Exercise-mediated improvement of depression in patients with gastro-esophageal junction cancer is linked to kynurenine metabolism
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Anita Herrstedt, Marie L Bay, Casper Simonsen, Anna Sundberg, Charlotte Egeland, Sarah Thorsen-Streit, Sissal S. Djurhuus, Per Magne Ueland, Øivind Midttun, Bente K. Pedersen, Lars Bo Svendsen, Pieter de Heer, Jesper F. Christensen, Pernille Hojman
Background: Exercise may improve depression in cancer patients, yet the molecular mechanism behind this protection is poorly understood. Here, we aimed to explore the link between exercise and regulation of kynurenine (Kyn) metabolism and inflammation in patients with operable gastro-esophageal junction (GEJ) cancer patients, who improved significantly in depression score with exercise training. Material and Methods: Fifty GEJ cancer patients were allocated to 12 weeks of supervised training twice weekly including interval-based aerobic exercise and resistance training, or standard care. Depression score was evaluated by HADS, and blood samples and muscle biopsies were collected for determination of Kyn metabolism and inflammation across the intervention. Results: Depression scores decreased by -1.3 points in the exercise group (p < 0.01), whereas no changes were observed in the control group. Plasma 3-hydroxykynurenine (HK), a Kyn metabolite giving rise to other neurotoxic metabolites, increased by 48% (p <0.001) in the control group, while exercise training attenuated this accumulation. The production of HK is induced by inflammation, and while we observed no differences in systemic pro-inflammatory cytokines, exercise training ameliorated the treatment-induced intramuscular inflammation. Moreover, exercise has been suggested to convert Kyn to the neuroprotective metabolite, kynurenic acid (KA), but despite marked functional and muscular exercise-mediated adaptations, we did not observe any enhancement of KA production and related enzyme expression in the muscles of GEJ cancer patients. Conclusion: Exercise training reduced symptoms of depression in patients with GEJ cancer, and this effect was associated with an exercise-dependent attenuation of the inflammation-induced conversion of Kyn to neurotoxic metabolites.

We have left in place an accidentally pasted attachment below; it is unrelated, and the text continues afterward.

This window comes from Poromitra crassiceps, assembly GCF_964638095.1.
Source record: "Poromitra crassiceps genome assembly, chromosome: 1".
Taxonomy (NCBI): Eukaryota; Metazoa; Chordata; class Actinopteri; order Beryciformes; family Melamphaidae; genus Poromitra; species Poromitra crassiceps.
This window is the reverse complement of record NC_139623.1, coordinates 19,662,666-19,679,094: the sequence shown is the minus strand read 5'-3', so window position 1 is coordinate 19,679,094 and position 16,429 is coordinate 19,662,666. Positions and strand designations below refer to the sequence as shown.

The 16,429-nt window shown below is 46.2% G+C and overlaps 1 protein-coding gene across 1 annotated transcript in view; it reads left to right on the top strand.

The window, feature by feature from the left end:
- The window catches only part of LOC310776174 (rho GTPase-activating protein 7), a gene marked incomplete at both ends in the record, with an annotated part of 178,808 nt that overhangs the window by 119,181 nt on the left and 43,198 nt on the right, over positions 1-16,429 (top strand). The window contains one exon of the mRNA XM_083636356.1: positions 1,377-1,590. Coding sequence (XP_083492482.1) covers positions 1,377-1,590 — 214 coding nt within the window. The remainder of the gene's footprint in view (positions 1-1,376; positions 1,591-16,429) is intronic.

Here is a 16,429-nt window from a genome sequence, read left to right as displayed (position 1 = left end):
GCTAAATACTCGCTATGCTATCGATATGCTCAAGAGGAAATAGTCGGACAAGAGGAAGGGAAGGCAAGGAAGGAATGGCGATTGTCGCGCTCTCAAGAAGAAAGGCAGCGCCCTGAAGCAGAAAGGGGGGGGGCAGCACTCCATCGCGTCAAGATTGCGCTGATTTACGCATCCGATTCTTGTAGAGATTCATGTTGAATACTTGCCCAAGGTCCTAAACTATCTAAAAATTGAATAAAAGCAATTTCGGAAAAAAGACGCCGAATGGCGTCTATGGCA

|Status||Udgivet - 2019|